"No, you want these," said the elderly Jewish woman who was serving her, pointing to the apricot hamantaschen instead.
"No, I want those," the woman reiterated pointing again to the prune and poppy seed variety.
"Honey, these you will like" the Jewish woman replied pointing to the apricot flavor, "Those," she said looking at the prune and poppy seed tray, "need an acquired taste."
An acquired taste -- enjoyment or understanding resulting from regular exposure -- is something Jews have appreciated from the beginning. Remember what happens this week in the Torah at Mount Sinai? A cloud descends from the mountain top; a strange brew of mist and ash. Moses appears from out of the cloud, takes a long, sweeping look before he speaks and then, in one mighty blast, laws tumble forth from his stony face; an avalanche of statutes and ordinances, thou shalts and shalt nots. When Moses finishes, as if in some great, unrehearsed symphony, the 600,000 Jews listening to him shout "Na-a-seh v-nish-ma" (We will do and we will listen).
From the start, Jews affirmed that in order to really understand Judaism they had to practice it. I often tell my students who study with me in order to convert to Judaism that becoming a Jew is like learning to swim -- a textbook only takes you so far. A student behind a desk can read every book ever written on swimming, see every instructional video, hear the best motivational speakers and then, no matter how lengthy or extensive their training, enter the deep end of a pool and quickly drown.
Everyone understands the difference between learning and doing when it comes to swimming and to a lot of other things, too. How many times have your kids stared at something on their plate and heard you say, "Try it -- it's good?" How many of us really enjoyed our first beer? We readily accept that our first trip to the symphony might not captivate or inspire us, but if we work at it each concert gets better. We have to study, read up and ask questions. Any skill that enhances our life and brings us pleasure -- painting, playing the piano, even a decent game of tennis -- takes time, effort and practice. It's a fact of life most Jews understand; except when it comes to Judaism.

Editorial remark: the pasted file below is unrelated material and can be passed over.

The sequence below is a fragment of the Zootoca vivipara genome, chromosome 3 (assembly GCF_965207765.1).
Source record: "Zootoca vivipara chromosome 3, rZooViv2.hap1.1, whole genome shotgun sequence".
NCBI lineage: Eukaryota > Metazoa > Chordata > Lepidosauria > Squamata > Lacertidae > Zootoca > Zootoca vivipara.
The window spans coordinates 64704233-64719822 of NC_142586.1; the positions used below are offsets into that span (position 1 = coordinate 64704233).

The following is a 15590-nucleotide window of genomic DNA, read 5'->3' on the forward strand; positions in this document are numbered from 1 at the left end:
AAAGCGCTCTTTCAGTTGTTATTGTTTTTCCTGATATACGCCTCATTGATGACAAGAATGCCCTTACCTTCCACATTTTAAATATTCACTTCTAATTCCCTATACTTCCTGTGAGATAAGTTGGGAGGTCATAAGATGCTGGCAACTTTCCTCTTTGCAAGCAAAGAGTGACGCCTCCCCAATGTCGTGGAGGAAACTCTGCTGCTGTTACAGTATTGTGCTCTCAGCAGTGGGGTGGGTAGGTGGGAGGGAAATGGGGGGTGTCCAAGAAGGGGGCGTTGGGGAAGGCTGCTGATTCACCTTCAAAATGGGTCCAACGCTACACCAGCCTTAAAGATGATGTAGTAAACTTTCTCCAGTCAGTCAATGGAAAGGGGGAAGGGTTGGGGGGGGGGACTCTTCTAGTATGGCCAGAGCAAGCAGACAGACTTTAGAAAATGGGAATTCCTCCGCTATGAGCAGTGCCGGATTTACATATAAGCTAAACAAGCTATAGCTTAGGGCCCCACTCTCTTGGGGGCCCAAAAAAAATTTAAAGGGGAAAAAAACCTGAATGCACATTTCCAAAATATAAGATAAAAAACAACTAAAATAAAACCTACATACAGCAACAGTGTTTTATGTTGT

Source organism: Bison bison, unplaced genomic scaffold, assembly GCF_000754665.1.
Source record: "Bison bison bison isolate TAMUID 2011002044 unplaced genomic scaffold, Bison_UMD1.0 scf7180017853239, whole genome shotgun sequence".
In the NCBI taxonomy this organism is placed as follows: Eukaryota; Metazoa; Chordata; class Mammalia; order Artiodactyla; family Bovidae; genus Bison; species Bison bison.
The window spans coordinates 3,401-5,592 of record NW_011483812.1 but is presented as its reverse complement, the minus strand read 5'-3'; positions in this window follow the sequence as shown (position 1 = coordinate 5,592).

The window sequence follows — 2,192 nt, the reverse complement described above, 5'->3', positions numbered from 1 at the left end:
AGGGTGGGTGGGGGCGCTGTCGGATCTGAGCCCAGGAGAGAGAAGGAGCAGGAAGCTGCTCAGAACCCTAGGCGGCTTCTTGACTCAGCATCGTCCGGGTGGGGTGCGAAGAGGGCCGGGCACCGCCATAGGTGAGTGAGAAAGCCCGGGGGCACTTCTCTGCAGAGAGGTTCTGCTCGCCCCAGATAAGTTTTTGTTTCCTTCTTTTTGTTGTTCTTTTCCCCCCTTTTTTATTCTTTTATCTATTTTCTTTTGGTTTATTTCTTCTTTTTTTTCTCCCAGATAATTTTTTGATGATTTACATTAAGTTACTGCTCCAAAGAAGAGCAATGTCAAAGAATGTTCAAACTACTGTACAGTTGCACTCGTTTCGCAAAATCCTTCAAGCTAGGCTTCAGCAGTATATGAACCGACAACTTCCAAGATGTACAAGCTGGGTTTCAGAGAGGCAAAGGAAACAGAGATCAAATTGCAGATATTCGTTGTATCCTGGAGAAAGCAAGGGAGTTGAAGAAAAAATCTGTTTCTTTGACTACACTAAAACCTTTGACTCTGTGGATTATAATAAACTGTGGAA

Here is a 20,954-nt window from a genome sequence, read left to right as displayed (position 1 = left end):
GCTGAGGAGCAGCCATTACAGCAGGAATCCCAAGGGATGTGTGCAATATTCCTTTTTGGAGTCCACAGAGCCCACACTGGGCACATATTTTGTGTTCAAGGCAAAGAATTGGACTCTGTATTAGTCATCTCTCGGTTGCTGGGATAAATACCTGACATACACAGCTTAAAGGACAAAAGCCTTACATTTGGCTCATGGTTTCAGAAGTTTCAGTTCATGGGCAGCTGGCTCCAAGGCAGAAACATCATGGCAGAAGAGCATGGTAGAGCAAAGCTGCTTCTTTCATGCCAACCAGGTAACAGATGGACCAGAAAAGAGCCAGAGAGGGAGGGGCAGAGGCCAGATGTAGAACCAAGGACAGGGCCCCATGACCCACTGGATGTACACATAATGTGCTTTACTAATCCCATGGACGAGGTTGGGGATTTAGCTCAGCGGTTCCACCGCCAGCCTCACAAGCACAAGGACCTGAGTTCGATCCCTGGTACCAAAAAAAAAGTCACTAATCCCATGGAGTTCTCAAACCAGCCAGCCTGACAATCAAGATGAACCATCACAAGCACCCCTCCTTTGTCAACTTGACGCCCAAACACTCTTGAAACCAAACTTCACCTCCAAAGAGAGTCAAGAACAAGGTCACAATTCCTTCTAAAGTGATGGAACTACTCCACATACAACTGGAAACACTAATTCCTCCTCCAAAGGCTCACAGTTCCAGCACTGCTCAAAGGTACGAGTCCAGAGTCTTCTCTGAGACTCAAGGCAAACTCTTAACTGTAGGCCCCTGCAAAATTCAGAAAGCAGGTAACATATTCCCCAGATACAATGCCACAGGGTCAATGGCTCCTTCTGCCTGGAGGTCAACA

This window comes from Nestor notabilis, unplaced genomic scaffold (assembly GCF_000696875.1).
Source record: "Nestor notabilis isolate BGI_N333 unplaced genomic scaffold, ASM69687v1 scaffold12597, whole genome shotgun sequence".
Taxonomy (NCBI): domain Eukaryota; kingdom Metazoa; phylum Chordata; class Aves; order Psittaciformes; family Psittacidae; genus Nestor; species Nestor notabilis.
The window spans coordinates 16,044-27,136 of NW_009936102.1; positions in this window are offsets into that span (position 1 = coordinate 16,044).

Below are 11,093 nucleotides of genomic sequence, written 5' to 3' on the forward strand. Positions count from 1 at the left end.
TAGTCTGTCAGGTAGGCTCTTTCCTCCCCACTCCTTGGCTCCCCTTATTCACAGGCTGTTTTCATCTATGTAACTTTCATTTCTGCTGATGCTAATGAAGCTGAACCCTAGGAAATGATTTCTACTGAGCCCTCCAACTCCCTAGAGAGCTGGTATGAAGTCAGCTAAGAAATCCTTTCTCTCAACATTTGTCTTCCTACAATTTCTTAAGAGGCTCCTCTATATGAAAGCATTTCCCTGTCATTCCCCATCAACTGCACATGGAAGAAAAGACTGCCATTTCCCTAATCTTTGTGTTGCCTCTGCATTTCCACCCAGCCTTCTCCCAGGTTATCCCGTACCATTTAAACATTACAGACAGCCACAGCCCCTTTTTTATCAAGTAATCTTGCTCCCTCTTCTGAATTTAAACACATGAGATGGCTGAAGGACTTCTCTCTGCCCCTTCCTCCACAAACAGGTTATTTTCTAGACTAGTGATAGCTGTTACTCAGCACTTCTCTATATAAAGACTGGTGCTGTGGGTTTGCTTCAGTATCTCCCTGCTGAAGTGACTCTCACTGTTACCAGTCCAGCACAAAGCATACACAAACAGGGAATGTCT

Many people want simple answers to tough personal and societal questions. People want "spirituality" without taking the time to acquire the religious knowledge and the skill that real spirituality demands; they want the keys to inner doors of wisdom without first unlocking the outer doors of study and practice.
I hear it almost daily; every rabbi does. "Rabbi, I'm not very religious and I don't know or do very much but I feel Jewish and that's the important thing."
To this statement I usually reply, "I'm not very knowledgeable and haven't practiced at all, but I feel like a doctor. Why not let me try bypass surgery on you?" The two statements, it seems to me, are equally absurd. It's not that feelings are unimportant. Pride in our heritage as Jews is crucial. But if it's pride without any real understanding or commitment then it's false pride. Feeling Jewish is not enough.
New Age religion, minimalist Judaism, easy answers and liberal social policies are meager responses, mere avoidances of the real effort required to find meaning. Judaism isn't easy. Seeking meaning involves living, praying, making Shabbat, giving tzedaka, mourning, celebrating and even eating like a Jew.
Our ancestors understood that doing preceded insight; effort necessarily came before reward. It's an equation that seemed clear to them and seems equally clear to a lot of us in every aspect of life except our spirituality. Why do we deny that a Jew who wants to find meaning in his tradition has to put forth at least as much regular effort as the Jew who wants to improve his golf game?
The woman behind the deli counter was right. Judaism is an acquired taste. We have to try it over and over again in order to discover just how sweet it is.
Rabbi Steven Z. Leder is a rabbi at Wilshire Boulevard Temple and the author of "The Extraordinary Nature of Ordinary Things" published by Behrman House.
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